HOMEGROWN

Celebrate the culture of agriculture & share skills (Growing! Cooking! Eating!)

The last two years I have tried to grow pumpkins from seed. I planted the seeds, they sprouted and looked great, beautiful leaves, lots of flowers and then they died. I have bees, so the flowers were pollinated, but they didn't make it far enough to start forming fruit. The vines just shriveled from the base and died. Does anyone know what happened?

Tags: bugs, control, pest, pumpkin, seed

Views: 28

Reply to This

Replies to This Discussion

Have you ever tried the Natural Way Plantproducts when you put your seeds down? Its an all natural fertilizer comes in liquid as well as a dry formulation.It will give balance to your soil as well as a support to grow a nice and healthy plant.Your soil might be laking something.If you want to try the Natural Way led me know.
I had the same things happening to my tomatoes a few years ag.Since I'm using the Natural Way products, my tomatoes are exellent.You also can visit my website to get some information.
It sounds to me like squash vine borer, which is just as nasty as it sounds. I had to cut the vine where it meets the soil, just a small slit, and look for a white-ish worm with a brown tip. And, there it was. (I swear it was looking at me!) Then, i squished it. When that's done, you need to add fresh soil at the base where the slit is, and water good. It will delay the growth for a week or two, but mine came back healthy in no time. I have Rodales Encyclopedia of Organic Gardening and use it every year. It's easy to understand, and has helped tremendously.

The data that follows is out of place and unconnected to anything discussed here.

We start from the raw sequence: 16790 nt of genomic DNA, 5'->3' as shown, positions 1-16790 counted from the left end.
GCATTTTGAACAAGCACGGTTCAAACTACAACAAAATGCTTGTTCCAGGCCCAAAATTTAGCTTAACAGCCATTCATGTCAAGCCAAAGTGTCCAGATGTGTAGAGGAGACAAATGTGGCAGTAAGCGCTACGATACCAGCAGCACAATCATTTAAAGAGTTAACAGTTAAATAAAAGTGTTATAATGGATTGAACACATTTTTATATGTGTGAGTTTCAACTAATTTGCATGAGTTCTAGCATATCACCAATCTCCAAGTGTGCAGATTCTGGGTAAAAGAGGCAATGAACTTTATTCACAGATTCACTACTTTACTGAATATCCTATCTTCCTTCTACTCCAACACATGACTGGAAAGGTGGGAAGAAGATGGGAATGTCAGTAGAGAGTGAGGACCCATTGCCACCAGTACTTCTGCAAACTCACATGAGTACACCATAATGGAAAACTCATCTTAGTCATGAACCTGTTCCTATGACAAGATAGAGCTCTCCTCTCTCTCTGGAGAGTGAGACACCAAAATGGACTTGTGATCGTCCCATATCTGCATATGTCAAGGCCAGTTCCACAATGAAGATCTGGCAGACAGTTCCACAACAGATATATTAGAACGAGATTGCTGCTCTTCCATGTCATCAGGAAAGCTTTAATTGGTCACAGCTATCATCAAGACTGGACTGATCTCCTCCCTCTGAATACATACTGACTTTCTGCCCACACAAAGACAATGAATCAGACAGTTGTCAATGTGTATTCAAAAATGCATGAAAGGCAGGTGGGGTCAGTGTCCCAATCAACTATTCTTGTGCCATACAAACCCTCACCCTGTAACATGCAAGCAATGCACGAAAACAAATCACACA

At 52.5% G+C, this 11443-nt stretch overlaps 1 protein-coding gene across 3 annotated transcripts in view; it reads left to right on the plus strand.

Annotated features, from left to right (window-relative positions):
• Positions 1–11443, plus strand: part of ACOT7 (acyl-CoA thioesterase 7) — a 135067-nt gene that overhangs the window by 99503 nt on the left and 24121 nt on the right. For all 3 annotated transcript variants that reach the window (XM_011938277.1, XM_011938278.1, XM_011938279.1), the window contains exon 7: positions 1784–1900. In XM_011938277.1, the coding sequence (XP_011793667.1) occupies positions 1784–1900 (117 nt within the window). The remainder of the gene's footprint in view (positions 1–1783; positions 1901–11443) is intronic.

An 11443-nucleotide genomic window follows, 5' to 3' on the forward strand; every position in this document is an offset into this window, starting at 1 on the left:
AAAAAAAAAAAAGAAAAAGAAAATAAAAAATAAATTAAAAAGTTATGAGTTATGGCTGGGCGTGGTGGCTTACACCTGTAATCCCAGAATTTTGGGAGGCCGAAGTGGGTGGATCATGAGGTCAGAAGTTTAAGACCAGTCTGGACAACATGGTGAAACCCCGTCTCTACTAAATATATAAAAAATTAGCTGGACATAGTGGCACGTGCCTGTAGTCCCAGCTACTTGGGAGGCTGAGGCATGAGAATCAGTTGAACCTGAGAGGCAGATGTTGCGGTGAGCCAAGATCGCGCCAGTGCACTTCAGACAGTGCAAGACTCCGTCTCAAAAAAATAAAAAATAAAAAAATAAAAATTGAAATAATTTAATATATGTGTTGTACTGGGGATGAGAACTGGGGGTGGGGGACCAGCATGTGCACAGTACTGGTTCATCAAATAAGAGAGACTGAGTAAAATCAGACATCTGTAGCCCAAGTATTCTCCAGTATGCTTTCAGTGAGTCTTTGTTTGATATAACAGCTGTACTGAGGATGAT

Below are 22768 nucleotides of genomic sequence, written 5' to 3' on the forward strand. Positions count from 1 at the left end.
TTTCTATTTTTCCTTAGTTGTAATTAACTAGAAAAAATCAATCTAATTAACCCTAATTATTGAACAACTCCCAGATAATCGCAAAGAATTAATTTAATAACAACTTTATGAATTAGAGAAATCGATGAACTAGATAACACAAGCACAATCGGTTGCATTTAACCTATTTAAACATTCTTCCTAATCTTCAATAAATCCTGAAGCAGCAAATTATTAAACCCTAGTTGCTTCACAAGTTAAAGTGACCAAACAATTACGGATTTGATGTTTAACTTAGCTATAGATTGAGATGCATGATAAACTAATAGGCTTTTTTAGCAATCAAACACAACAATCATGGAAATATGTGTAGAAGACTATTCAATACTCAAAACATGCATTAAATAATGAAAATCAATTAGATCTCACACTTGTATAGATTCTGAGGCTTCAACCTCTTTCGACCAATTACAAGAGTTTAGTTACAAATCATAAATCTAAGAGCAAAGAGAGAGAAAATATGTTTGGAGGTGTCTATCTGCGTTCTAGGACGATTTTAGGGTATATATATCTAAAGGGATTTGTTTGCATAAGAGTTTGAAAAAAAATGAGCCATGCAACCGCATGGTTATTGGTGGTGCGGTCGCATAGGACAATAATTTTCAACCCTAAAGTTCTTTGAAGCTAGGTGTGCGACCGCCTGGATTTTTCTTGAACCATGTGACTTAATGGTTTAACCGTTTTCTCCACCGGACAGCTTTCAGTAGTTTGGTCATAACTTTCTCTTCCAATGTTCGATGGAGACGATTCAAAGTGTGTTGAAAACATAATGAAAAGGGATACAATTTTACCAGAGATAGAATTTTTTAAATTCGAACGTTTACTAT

pumpkins need lots of poop, and water
I will try that next year. I gave up on them this year.
It sounds like squash vine borers. Several things you can do to outfox them. Wrap the stems with panty hose or masking tape to keep the borers from getting in to the stem. You can make a slit in the stem and remove them, then tape it closed again. Use BT injected into the stem. Plant resistant varieties like Cushaw. Maxima varieties seem to be most vulnerable, so plant moschatas, mixtas and pepo instead. You can also buy nematodes that attack the SVB in the soil early in the season and with the right conditions, they will stick around and multiply and keep working for you year after year.

Reply to Discussion

RSS

Badge

Loading…

Join us on:

Videos

  • Add Videos
  • View All

© 2014   Created by HOMEGROWN.org.

Badges  |  Report an Issue  |  Terms of Service

Community Philosphy Blog and Library